It took a village to get William Byrd to the finish line of the Rocky Raccoon 100-mile endurance race in Huntsville, Texas.
But when he did, he realized he won the 19-and-under age category and shattered a 17-year-old record along the way.
Byrd, a 2018 Glide High School graduate who now attends Baylor University in Waco, Texas, completed the course in 25 hours, 10 minutes, 18 seconds, breaking Peter Goren’s 2002 time of 27:21.0.
“Looking back now, post-race, with a clear head and healing body, I can say that I would probably would not have finished without my crew and pacer. Having the support and being able to see my family at many of the aid stations really boosted my confidence,” Byrd said.
“Plus, the ‘encouragement’ to continue on is much appreciated now. I don’t know if I would have been able to finish the back half of loop four without my brother there to lead me and provided support during the dark hours of the night.”
For the final 38 miles he was joined by his younger brother, Brandon, a sophomore at Glide High School. Their parents, Chris and Christina Byrd, also made the trip to Texas to offer support and cheers.
“They were hobbling like old people,” Christina Byrd said of her sons when they crossed the finish line.
Brandon Byrd runs on the high school cross country and track and field teams, but his true passion is dirt bike racing. But there was no hesitation when it came to being the pace runner for his older brother, although his role was different than imagined.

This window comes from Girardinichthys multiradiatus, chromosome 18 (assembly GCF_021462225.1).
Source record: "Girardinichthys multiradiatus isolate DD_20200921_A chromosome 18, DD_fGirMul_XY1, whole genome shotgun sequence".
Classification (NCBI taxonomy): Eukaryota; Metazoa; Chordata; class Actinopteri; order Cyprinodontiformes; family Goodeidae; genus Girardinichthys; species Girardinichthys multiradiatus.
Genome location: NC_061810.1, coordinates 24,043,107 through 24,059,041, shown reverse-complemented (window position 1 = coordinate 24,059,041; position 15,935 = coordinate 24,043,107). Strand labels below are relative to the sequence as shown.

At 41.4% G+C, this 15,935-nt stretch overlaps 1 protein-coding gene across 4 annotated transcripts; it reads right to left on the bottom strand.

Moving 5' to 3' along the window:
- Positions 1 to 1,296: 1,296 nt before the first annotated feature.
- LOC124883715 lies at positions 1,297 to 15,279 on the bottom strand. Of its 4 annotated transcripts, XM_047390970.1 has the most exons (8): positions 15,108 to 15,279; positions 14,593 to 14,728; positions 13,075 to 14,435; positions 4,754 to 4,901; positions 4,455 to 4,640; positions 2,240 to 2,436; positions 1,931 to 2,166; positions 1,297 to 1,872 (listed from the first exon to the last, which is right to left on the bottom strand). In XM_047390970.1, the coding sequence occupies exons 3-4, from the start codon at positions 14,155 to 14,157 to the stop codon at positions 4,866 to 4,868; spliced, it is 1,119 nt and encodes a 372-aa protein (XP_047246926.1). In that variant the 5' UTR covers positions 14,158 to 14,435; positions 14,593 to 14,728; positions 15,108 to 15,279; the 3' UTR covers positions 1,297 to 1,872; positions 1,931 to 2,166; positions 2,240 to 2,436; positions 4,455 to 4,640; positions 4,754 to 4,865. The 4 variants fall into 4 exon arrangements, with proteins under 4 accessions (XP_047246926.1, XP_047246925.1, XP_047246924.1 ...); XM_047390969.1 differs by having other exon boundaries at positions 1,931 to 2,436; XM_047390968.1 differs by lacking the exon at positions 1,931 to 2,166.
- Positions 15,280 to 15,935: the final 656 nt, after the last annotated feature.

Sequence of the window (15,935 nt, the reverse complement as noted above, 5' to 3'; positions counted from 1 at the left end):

“My spirit was really uplifted after I picked up my brother during lap three. He helped me really pick up the pace during that lap and I really felt good,” William Byrd said. “He would run ahead of me and I would zone out and follow him in a trance like state.”
At mile 85, William Byrd started to feel extremely tired. His legs got heavy and moving forward became harder and harder, and Brandon Byrd’s role changed from setting the pace to becoming a motivator for his older brother.
“I think I was beginning to bonk. Not the ‘hit the wall’ of a marathon, but more like ‘hit by a bus, then backed over again by the bus,’ bonk. I was really suffering; my knees were pretty much done, I couldn’t really feel my feet much, and my mind was in some sort of fog,” William Byrd said. “I had never hit this point before. I had also never exerted myself this long.”
“It was a side of his brother (Brandon) had never seen before,” Christina Byrd said. “His job was to keep William moving.”